Monday, March 22, 2010

The Heinous Henry Harrington (Part One)

"...the magnitude of a slander is usually in the direct ratio of the littleness of the slanderer, but, above all things, of the impunity with which he fancies it may be uttered."
-Edgar Allan Poe
May 4, 1885 marked the launch of the strangest, vilest, and most incomprehensible attack on Poe's personal character--Rufus Griswold's not excepted. On that date, Henry F. Harrington, Superintendant of Public Schools in New Bedford, MA, and the widower of Frances S. Osgood's sister Elizabeth, wrote an unsolicited letter to writer Richard Henry Stoddard.Richard Henry StoddardStoddard was a stranger to Harrington, but he wished to discuss a highly negative newspaper article Stoddard recently wrote about Poe. Harrington claimed that Stoddard had spoken "rather lightly" of his late sister-in-law. He feared that readers of this article would get the impression that Mrs. Osgood's feelings for Poe had been in some way improper. (It is odd that Harrington would express this fear. Stoddard's descriptions of the Poe/Osgood relationship--which he largely plagiarized from Sarah Helen Whitman's "Edgar Poe and His Critics"--were actually quite innocuous, and accompanied by references to Poe's undeniable devotion to his wife.)

"I know very well the peculiar circumstances of her life in New York," Harrington commented cryptically. "I know a good deal about the literati who circled around her." However, Harrington expressed himself as determined to impress upon Stoddard the utter impossibility that Osgood may have been enamored of Poe. "In fact," he wrote, "it was from Mrs. Osgood herself that I received the impression of his character which led me to loathe him as one of the basest of mankind." (Elsewhere, however, he contradicted himself by declaring that Poe's reputation for "sensual excesses" was widely known during his life, making him a pariah wherever he lived.)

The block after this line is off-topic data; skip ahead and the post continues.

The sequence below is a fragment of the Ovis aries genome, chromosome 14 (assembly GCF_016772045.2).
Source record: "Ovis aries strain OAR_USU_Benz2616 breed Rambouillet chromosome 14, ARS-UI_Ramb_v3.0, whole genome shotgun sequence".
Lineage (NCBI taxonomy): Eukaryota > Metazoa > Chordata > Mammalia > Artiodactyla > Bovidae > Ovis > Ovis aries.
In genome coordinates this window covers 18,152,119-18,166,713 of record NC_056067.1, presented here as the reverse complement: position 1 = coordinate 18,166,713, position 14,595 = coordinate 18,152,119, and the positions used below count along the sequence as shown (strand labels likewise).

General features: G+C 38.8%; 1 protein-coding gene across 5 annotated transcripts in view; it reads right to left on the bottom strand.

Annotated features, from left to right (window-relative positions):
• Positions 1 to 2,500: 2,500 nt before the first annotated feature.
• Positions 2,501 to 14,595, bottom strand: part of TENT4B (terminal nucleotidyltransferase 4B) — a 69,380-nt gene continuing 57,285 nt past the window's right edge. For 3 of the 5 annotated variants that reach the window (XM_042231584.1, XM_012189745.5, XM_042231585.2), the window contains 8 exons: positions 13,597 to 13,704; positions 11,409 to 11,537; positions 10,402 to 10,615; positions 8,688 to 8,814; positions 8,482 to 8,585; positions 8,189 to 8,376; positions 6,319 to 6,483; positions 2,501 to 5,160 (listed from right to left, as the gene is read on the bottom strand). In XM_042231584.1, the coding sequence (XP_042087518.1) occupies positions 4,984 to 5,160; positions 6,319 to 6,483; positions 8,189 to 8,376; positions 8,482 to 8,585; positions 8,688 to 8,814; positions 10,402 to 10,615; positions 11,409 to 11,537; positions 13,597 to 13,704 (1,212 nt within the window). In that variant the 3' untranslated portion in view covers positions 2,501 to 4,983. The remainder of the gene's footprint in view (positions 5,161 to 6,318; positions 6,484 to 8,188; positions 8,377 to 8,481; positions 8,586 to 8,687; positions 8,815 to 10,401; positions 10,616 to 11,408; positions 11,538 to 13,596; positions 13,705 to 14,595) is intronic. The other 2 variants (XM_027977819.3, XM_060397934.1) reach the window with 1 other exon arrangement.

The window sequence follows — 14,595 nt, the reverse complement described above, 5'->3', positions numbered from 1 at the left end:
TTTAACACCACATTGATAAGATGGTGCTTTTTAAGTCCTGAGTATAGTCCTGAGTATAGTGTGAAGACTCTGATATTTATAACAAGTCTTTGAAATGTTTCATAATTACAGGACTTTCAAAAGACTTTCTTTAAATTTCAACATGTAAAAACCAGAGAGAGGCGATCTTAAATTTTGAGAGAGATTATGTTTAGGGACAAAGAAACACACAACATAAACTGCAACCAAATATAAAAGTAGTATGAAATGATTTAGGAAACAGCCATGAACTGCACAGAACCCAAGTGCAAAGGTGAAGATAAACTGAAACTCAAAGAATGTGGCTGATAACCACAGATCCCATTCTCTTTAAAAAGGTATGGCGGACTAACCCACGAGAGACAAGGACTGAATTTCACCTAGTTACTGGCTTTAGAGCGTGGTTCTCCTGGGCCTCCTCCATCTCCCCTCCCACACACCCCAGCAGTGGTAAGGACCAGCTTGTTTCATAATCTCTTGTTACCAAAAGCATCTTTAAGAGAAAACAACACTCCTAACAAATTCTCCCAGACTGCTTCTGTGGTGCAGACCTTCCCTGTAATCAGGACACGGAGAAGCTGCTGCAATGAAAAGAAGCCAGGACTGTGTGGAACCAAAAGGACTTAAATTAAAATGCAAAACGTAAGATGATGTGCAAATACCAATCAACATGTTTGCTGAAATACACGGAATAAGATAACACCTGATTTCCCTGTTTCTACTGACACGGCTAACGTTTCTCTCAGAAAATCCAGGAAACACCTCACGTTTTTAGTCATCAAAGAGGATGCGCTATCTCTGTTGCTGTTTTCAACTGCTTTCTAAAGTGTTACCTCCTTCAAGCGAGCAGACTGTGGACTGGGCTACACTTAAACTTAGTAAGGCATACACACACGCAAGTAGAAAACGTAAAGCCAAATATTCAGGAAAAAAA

Mr. Harrington then proceeded to descend into insanity. He described Mrs. Osgood's many visits to Fordham in 1847, in order to provide the dying Virginia Poe with "the barest necessities of life," which "her profligate husband" denied her, preferring to spend his time and money on dissolute pleasures in the city. (Harrington was evidently unaware of several difficulties with this story: Virginia died at the very beginning of that year, plus, at the time these missions of mercy supposedly took place, Osgood and her family were living in Philadelphia. Osgood never visited Fordham in her life--in fact, she and Poe never spoke to or wrote to each other again after early 1846.)

Some time after Virginia's death, Harrington continued, Mrs. Osgood visited his home in Albany--he himself being away at the time. Upon his return, he declared, his sister-in-law told him, with "sparkling humor," that Poe showed up at the Harrington residence in order to beg Osgood to elope with him--a proposal she described with such "raillery," that proved, Harrington assured Stoddard, she never would have dreamed of submitting to Poe's indecent advances.Edgar Allan Poe and Albany NYHarrington concluded his letter somewhat confusedly, by asking Stoddard "whether you are aware of any circumstances in connection with Poe which compromised Mrs. Osgood's good name. I trust not."

Two days later, Harrington wrote again, in response to a note from Stoddard, in which the writer--who had only two brief meetings with Poe in his life (where the poet accused him of plagiarism,) but who had been acquainted with Osgood--evidently strongly asserted the innocence of her relations with Poe. In this second and final letter to Stoddard, Harrington launched into a hysterical tirade against those who sought to defend the character of Poe, a man guilty of "the reckless violation of the fundamental laws of God and man." He urged Stoddard to launch a campaign to enlighten the public about Poe's "moral degradation." As an example, he proposed that Stoddard "make use" of another of his Poe anecdotes. In 1846, Harrington claimed, he was friends with a New York family--whom he never identified--where "love, confidence, and happiness prevailed." Into this Eden, Harrington claimed to have later learned from unnamed sources, the snake Poe appeared. He made the acquaintance of the beautiful young wife of this household and "resolved to make her his victim." The woman was soon "beguiled" into an affair, which soon left her ruined in reputation, abandoned by both husband and lover, and with her once blissful home destroyed. Poe had "added another to the guilty triumphs of his despicable life."